INDIANAPOLIS — Facilitator Derek Graham, an industry consultant and former state director in North Carolina for 21 years, opened the Sunday morning session during the STN EXPO Indy with a brief review of early school bus seatbelt test demonstrations, and then progressed through seating options, seat-back height and passenger capacity. His two panelists also reported on the more dangerous environment that both school bus drivers and their passengers now face.
Today, only four states currently require three-point seat belts on newly purchased school buses. Elsewhere, a number of individual school districts that are scattered across the country have implemented similar requirements.
In 2007, then U.S. Department of Transportation Secretary Mary Peters came to North Carolina and announced that the height of school bus seat backs had to increase, and that lap-shoulder belts would be required for buses weighing less than 10,000 pounds. It helped that states could use federal “402” highway funds to meet the requirements, Graham noted.
That same year, school bus seating manufacturers began providing the industry with new “flex” technology that allows three smaller children or two larger children to sit on a bench seat, the new standard to address concerns about passenger capacity reductions.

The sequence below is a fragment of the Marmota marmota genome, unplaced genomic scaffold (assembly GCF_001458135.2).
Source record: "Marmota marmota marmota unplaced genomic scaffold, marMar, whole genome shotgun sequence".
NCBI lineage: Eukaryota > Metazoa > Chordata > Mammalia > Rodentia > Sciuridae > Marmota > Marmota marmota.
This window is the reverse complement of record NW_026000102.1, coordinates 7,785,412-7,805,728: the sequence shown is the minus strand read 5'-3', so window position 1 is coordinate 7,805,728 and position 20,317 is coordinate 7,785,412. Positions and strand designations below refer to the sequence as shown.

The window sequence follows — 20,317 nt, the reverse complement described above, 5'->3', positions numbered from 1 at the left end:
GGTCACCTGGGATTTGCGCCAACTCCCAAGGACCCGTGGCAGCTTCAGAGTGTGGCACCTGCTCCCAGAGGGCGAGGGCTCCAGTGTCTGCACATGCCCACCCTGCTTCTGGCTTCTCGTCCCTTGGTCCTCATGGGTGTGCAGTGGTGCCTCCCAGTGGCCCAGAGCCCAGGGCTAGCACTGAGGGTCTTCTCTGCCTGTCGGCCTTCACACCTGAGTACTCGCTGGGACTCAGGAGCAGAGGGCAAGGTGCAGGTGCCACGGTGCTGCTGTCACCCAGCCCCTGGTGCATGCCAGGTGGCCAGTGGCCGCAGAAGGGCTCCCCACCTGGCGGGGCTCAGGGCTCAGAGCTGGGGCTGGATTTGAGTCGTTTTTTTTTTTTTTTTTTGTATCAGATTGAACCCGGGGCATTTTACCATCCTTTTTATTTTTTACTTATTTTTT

At the time, California was the only state to require lap-shoulder seatbelts on all school buses, small and large.
Then last year, New Jersey changed its long-standing law that allowed two-point lap seatbelts into a lap-shoulder belt requirement. In 2017, Nevada passed a new law that requires new school buses purchased after July 1, 2019, to come equipped with lap-shoulder belts. Texas did the same, but it allows local school boards to opt-out if it explains in a public meeting that the school district simply can’t afford to do so. Many districts, however, have specified the occupant restraints on new purchases.
Also, in 2017, Arkansas acted to require that new school buses come with lap-shoulder belts, if 10 percent of local voters petition for it to be included on the ballot and then a majority pass the measure.
In Tennessee, Graham said there are now grants available for lap-shoulder belts. States that have schools or districts with the three-point belts are scattered throughout all 50 states, he added.
Tom Cohn, director of transportation for Helena Public Schools in Montana, reported on the wide-spread impact of a one-hour PBS documentary that aired in May 2017. It noted that 50 years after seat belts were first required in passenger cars, they still are not required nationwide for school buses. The bus transporters featured in the PBS program attributed that situation to the additional cost. “It’s as simple as that,” one interviewee noted.
“We have been trying to pass seatbelt legislation for the past 10 years. [But] you don’t hear about the kid with a broken eye socket,” Cohn noted. “Only the fatalities.”